In a far-flung corner of southwestern China, the Derung people, one of the smallest ethnic groups in China, are setting a shining example of finding riches through abundant tourism.
About 7,000 Derung people live in the deep ravines of the Dulongjiang River in Yunnan province's Nujiang Autonomous Prefecture, one of the least developed regions in the country.
The Derung people were declared last April to be out of poverty, a feat for an ethnic group living in a place that was isolated for centuries due to poor transportation.
Since the 18th CPC National Congress in 2012, President Xi Jinping has made poverty alleviation a priority task, and the country aims to eradicate absolute poverty in China by 2020, lifting roughly 10 million people from poverty each year.
The Derung's achievements can certainly be attributed to a string of measures, such as creating job opportunities, developing industries, relocating people from harsh areas and offering allowances to the poor, elderly and sick.
On a recent trip to Nujiang, I found the most viable part of the poverty reduction campaign is that the locals cleverly transform the picturesque views outside their windows into income.
In Nujiang, tourism is the most sustainable economic development option and acts as an engine for development through fiscal income and the creation of jobs.
Pukawang village in Dulongjiang township, for instance, relocated local villagers from inhospitable areas into cozy homes built by the local government.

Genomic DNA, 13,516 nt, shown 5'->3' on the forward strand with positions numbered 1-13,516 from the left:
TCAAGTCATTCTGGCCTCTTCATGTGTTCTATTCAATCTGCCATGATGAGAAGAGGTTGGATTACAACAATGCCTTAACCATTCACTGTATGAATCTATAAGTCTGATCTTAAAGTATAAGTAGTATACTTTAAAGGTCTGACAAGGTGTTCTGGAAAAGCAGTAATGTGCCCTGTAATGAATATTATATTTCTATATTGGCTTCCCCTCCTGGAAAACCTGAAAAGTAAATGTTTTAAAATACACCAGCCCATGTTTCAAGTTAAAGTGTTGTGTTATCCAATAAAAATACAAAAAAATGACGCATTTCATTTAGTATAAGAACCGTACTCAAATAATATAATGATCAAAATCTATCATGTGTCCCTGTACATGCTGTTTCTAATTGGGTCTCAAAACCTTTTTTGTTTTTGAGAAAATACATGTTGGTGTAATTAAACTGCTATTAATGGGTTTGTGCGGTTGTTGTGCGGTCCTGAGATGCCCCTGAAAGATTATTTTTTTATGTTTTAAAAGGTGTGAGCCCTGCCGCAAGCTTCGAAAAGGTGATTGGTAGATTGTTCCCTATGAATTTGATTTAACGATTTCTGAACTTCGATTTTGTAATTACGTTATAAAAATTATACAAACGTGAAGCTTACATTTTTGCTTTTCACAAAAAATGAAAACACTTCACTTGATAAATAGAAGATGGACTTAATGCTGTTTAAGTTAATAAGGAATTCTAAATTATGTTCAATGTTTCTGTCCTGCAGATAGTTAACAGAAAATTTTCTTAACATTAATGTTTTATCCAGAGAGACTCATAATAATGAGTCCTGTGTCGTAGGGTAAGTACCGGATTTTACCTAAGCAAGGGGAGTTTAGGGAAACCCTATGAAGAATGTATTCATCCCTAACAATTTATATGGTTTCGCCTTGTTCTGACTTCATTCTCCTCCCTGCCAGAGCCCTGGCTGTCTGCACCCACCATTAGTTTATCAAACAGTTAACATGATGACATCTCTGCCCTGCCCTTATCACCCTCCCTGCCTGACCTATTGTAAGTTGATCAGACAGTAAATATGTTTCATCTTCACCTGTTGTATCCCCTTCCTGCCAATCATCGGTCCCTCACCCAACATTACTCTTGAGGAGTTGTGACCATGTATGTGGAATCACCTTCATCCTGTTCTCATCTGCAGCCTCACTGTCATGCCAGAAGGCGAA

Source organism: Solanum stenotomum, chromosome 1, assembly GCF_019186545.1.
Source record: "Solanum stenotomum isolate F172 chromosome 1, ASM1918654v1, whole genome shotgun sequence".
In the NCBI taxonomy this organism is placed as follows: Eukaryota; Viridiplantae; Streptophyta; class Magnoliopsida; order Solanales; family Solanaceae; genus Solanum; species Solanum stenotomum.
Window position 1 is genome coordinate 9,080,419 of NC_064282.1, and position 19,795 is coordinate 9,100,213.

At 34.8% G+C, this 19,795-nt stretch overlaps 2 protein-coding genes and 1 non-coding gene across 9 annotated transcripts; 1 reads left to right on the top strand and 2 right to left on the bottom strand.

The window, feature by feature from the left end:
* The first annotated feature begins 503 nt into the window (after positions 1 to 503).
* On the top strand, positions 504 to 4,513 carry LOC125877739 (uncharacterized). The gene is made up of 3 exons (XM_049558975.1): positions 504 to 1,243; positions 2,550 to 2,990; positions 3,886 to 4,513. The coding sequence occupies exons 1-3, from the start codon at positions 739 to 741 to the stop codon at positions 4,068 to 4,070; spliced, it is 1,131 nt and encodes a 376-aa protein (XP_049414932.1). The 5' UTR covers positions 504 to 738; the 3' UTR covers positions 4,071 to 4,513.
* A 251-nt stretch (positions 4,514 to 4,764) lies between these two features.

Each new cottage measures 120 square meters, of which 40 square meters can be used as a guesthouse for tourists. A hotel company manages the villa space and pays yearly rent of at least 5,000 yuan (US$723), which means a hefty income for locals.
Those cottages are used to accommodate tourists who want to take in the unique charms of living beside the Dulongjiang River, which flows south from the Tibetan plateau through this valley into bordering Myanmar.
This measure largely improved the lives of local people, who can partially rent out space to the hotel company.
At the same time, local authorities are well aware of the need to protect the environment and ensure sustainability.
The Derung people have immense respect for their natural environment. A local man told me that during the rainy season, when timber washes down from the upper reaches of the Dulong River, villagers fetch the wood from the river to reduce the number of trees they need to cut down for firewood.
The native environment is the greatest legacy they can leave to their children.
If tourism is managed with a focus on poverty alleviation, it can directly benefit the poor communities through employment in tourism enterprises.
A good example of this is Laomudeng village, a hamlet surrounded by tall mountains and green fields, best known for its perfect location to take in views of the Nujiang Grand Canyon. A local villager runs a guesthouse that owns a spectacular view from its windows. His inn employs dozens of local villagers, who are paid about 2,500 yuan per month.
Moreover, tourism requires relatively less investment than other industries and the requisite infrastructure and superstructure can benefit both tourists and local populations. In 2014, a 6.68-kilometre-long tunnel opened to traffic in Dulongjiang town. The tunnel not only put an end to the days the remote town was cut off from the outside world by heavy snow from October to April every year, but also improved road access and facilities in the area for tourism development.
Finally, tourism provides an opportunity to support traditional lifestyles and maintain cultural heritage.
As the next step, the local people should take an initiative to encourage holiday goers to eat at local restaurants, shop locally and use local guides, which will further increase income channels for the local communities.